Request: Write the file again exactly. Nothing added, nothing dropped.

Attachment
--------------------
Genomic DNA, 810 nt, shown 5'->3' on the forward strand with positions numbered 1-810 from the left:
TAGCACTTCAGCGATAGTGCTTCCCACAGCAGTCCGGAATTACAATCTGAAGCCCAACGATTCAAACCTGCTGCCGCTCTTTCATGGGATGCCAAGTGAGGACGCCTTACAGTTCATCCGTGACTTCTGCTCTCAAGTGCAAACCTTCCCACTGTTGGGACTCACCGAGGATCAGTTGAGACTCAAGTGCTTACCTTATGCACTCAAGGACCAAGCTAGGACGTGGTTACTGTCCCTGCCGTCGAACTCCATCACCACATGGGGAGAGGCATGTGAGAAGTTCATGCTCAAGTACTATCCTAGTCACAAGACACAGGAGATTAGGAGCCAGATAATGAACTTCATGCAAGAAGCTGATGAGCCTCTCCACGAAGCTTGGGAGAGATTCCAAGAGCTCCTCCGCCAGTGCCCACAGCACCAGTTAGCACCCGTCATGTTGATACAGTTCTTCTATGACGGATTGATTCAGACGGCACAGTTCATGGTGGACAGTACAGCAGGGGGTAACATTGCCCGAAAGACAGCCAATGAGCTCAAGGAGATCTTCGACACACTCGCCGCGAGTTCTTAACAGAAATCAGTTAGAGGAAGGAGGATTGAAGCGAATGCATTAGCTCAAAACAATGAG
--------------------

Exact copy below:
Genomic DNA, 810 nt, shown 5'->3' on the forward strand with positions numbered 1-810 from the left:
TAGCACTTCAGCGATAGTGCTTCCCACAGCAGTCCGGAATTACAATCTGAAGCCCAACGATTCAAACCTGCTGCCGCTCTTTCATGGGATGCCAAGTGAGGACGCCTTACAGTTCATCCGTGACTTCTGCTCTCAAGTGCAAACCTTCCCACTGTTGGGACTCACCGAGGATCAGTTGAGACTCAAGTGCTTACCTTATGCACTCAAGGACCAAGCTAGGACGTGGTTACTGTCCCTGCCGTCGAACTCCATCACCACATGGGGAGAGGCATGTGAGAAGTTCATGCTCAAGTACTATCCTAGTCACAAGACACAGGAGATTAGGAGCCAGATAATGAACTTCATGCAAGAAGCTGATGAGCCTCTCCACGAAGCTTGGGAGAGATTCCAAGAGCTCCTCCGCCAGTGCCCACAGCACCAGTTAGCACCCGTCATGTTGATACAGTTCTTCTATGACGGATTGATTCAGACGGCACAGTTCATGGTGGACAGTACAGCAGGGGGTAACATTGCCCGAAAGACAGCCAATGAGCTCAAGGAGATCTTCGACACACTCGCCGCGAGTTCTTAACAGAAATCAGTTAGAGGAAGGAGGATTGAAGCGAATGCATTAGCTCAAAACAATGAG